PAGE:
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Looking at today's Redskins cuts by the numbers

Looking at today's Redskins cuts by the numbers

The Redskins did not cut any players on Friday so they have a lot of work to do by 4 p.m. today. They have to trim 22 players off of their 75-man roster to get the roster down the limit of 53. In many cases we don’t know who they will keep but based on history we know about how many they will keep at each position. Let this be your guide to what the expect as you follow the news today.

Quarterbacks

Have: 3
Keep: 2-3
Cut: 0-1

The Redskins have carried three QBs every year since 2012. That includes the two seasons that Jay Gruden has been the head coach here. But when Gruden was the Bengals’ offensive coordinator from 2011-2013 they carried two.

Offensive line

Have: 14
Keep: 8-9
Cut: 5-6

Last year they carried 10 on the O-line but that seems unlikely this season. They will have the five starters plus whoever loses the left guard competition. Ty Neskhe is the backup tackle. So they will keep at least one, maybe two more reserves.

Wide receiver

Have: 9
Keep: 6
Cut: 3

This seems to be pretty well set in stone.

Tight end

Have: 5
Keep: 3-4
Cut: 1-2

The standard around the league is three at this position although it’s not unusual to carry four. The Redskins did in 2013 when they had Jordan Reed, Niles Paul, Logan Paulsen, and Fred Davis.

Running back

Have: 5
Keep: 3-4
Cut: 1-2

The Redskins carried four running backs last year but one of them was fullback Darrel Young. Maybe Matt Jones’ injury prone nature will prompt them to keep four tailbacks.

Defensive line

Have: 10
Keep: 6-7
Cut: 3-4

The ax will fall hard here. They carried seven last year but the fact that their outside linebackers can line up with a hand in the dirt may give them the flexibility to go with six.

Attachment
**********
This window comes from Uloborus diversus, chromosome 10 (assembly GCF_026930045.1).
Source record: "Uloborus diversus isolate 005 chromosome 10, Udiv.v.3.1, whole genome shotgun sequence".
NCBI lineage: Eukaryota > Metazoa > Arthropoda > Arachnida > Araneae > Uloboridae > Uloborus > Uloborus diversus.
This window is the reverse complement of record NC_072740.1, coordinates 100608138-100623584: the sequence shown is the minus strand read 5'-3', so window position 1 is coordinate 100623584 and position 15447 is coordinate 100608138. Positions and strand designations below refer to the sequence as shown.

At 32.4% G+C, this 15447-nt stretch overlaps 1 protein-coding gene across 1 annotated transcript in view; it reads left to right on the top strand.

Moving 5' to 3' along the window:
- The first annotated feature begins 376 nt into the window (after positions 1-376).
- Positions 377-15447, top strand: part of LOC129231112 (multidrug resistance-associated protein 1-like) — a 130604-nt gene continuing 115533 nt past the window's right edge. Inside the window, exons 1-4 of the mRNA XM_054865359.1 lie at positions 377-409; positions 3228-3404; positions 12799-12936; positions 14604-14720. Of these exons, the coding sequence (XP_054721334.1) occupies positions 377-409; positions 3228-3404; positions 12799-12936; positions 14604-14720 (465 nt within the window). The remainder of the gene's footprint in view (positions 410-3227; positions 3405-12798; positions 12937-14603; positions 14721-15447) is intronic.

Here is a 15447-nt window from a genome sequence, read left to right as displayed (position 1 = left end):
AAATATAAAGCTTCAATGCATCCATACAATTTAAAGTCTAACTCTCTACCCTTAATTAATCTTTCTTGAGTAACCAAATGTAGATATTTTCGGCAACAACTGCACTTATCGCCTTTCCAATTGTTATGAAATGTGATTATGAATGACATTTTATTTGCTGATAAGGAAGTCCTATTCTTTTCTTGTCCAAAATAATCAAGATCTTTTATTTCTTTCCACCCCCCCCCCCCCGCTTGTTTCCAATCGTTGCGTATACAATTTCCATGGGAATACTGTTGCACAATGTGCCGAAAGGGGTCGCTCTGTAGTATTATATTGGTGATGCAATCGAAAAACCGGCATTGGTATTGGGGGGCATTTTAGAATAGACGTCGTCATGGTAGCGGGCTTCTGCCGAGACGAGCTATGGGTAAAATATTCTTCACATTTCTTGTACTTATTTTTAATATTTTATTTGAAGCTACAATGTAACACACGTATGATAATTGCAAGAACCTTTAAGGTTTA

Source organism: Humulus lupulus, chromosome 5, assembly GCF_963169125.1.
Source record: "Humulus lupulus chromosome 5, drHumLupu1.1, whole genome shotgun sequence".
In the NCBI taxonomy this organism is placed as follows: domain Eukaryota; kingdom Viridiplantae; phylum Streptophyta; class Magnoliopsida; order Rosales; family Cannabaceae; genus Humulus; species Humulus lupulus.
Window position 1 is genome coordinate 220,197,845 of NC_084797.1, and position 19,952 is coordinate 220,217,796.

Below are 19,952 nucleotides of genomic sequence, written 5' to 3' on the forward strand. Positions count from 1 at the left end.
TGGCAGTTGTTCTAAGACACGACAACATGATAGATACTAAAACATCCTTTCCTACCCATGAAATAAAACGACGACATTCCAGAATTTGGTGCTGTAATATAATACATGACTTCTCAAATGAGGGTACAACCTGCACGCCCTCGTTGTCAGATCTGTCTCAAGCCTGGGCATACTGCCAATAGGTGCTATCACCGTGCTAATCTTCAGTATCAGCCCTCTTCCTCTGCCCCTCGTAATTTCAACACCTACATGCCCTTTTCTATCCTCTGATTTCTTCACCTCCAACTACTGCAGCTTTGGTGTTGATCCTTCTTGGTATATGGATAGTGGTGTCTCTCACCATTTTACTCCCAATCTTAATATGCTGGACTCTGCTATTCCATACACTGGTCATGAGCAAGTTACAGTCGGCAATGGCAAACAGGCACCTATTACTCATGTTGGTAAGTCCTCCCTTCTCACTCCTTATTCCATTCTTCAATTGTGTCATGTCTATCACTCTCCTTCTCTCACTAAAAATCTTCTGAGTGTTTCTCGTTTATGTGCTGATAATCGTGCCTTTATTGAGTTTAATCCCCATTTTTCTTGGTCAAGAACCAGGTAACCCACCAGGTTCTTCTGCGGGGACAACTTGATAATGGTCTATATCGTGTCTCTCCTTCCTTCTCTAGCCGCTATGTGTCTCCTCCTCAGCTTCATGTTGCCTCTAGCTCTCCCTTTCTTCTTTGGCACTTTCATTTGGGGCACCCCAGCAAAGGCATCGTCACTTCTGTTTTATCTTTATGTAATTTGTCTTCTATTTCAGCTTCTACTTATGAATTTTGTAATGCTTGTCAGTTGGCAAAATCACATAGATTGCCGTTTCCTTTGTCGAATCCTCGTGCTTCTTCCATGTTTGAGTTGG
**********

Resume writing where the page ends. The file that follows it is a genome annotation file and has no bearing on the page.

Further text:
Outside linebacker

Have: 5
Keep: 4
Cut: 1

It’s pretty simple here, with two players going for that last spot.

Inside linebacker

Have: 7
Keep: 5
Cut: 2

This is counting Su’a Cravens as an ILB despite the fact that the Redskins have him listed as a safety and Joe Barry wants him listed as an “H” for hybrid.

Cornerback

Have: 8
Keep: 5-6
Cut: 2-3

Five is the normal number but the Redskins have six that they might not want to let go of. Still, theya could avoid a squeeze elsewhere and keep five.

Safety

Have: 6
Keep: 4-5
Cut: 1-2

If they keep six corners that usually means four safeties. But they might want to keep Deshazor Everett for special teams so they might push it to five.

Specialists

Have: 3
Keep: 3
Cut: 0

No competition here, no drama.

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Need to Know: Last look at Redskins vs. Rams

Need to Know: Last look at Redskins vs. Rams

Here is what you need to know on this Tuesday, September 19, five days before the Washington Redskins play the Raiders at FedEx Field.

Timeline

Today’s schedule: No media availability

Days until:

—Monday night Redskins @ Chiefs (10/2) 13
—Monday night Redskins @ Eagles (11/23) 24
—Cowboys @ Redskins (10/29) 40

Last look at Redskins vs. Rams

—Before the game, I confidently told someone on Twitter that Ryan Grant would get about as many targets (6) against the Rams as he did against the Eagles. But as it turned out, Grant was targeted just twice. The second time was on the game-winning touchdown in the last two minutes. A big difference between this week and last was that Kirk Cousins attempted just 27 passes against LA compared to 40 vs. the Eagles. That led to fewer opportunities for receivers and Grant was one of those who saw his chances drop the most.